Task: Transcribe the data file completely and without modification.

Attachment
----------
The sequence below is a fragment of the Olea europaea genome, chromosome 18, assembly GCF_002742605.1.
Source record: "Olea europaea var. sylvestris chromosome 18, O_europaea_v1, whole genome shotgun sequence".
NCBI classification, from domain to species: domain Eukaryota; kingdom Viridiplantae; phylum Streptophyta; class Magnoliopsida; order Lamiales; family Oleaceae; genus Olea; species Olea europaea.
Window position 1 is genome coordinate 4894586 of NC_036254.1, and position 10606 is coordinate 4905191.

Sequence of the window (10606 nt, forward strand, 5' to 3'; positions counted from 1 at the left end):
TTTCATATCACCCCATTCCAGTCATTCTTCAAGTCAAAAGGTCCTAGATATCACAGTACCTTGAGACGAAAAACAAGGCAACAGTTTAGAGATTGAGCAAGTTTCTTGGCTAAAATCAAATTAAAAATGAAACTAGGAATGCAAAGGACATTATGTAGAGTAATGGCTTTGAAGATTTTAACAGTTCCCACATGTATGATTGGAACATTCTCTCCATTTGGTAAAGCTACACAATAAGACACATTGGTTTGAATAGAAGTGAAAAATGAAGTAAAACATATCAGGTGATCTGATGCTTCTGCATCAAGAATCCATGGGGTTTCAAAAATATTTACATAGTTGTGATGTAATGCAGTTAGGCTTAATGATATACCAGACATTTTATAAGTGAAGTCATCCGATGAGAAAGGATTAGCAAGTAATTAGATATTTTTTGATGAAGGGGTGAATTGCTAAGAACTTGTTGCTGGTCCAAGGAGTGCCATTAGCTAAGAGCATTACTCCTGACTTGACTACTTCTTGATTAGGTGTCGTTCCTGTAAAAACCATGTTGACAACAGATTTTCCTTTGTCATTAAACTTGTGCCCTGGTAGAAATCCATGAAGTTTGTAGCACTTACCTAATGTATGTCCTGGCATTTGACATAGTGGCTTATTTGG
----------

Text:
The sequence below is a fragment of the Olea europaea genome, chromosome 18, assembly GCF_002742605.1.
Source record: "Olea europaea var. sylvestris chromosome 18, O_europaea_v1, whole genome shotgun sequence".
NCBI classification, from domain to species: domain Eukaryota; kingdom Viridiplantae; phylum Streptophyta; class Magnoliopsida; order Lamiales; family Oleaceae; genus Olea; species Olea europaea.
Window position 1 is genome coordinate 4894586 of NC_036254.1, and position 10606 is coordinate 4905191.

Sequence of the window (10606 nt, forward strand, 5' to 3'; positions counted from 1 at the left end):
TTTCATATCACCCCATTCCAGTCATTCTTCAAGTCAAAAGGTCCTAGATATCACAGTACCTTGAGACGAAAAACAAGGCAACAGTTTAGAGATTGAGCAAGTTTCTTGGCTAAAATCAAATTAAAAATGAAACTAGGAATGCAAAGGACATTATGTAGAGTAATGGCTTTGAAGATTTTAACAGTTCCCACATGTATGATTGGAACATTCTCTCCATTTGGTAAAGCTACACAATAAGACACATTGGTTTGAATAGAAGTGAAAAATGAAGTAAAACATATCAGGTGATCTGATGCTTCTGCATCAAGAATCCATGGGGTTTCAAAAATATTTACATAGTTGTGATGTAATGCAGTTAGGCTTAATGATATACCAGACATTTTATAAGTGAAGTCATCCGATGAGAAAGGATTAGCAAGTAATTAGATATTTTTTGATGAAGGGGTGAATTGCTAAGAACTTGTTGCTGGTCCAAGGAGTGCCATTAGCTAAGAGCATTACTCCTGACTTGACTACTTCTTGATTAGGTGTCGTTCCTGTAAAAACCATGTTGACAACAGATTTTCCTTTGTCATTAAACTTGTGCCCTGGTAGAAATCCATGAAGTTTGTAGCACTTACCTAATGTATGTCCTGGCATTTGACATAGTGGCTTATTTGG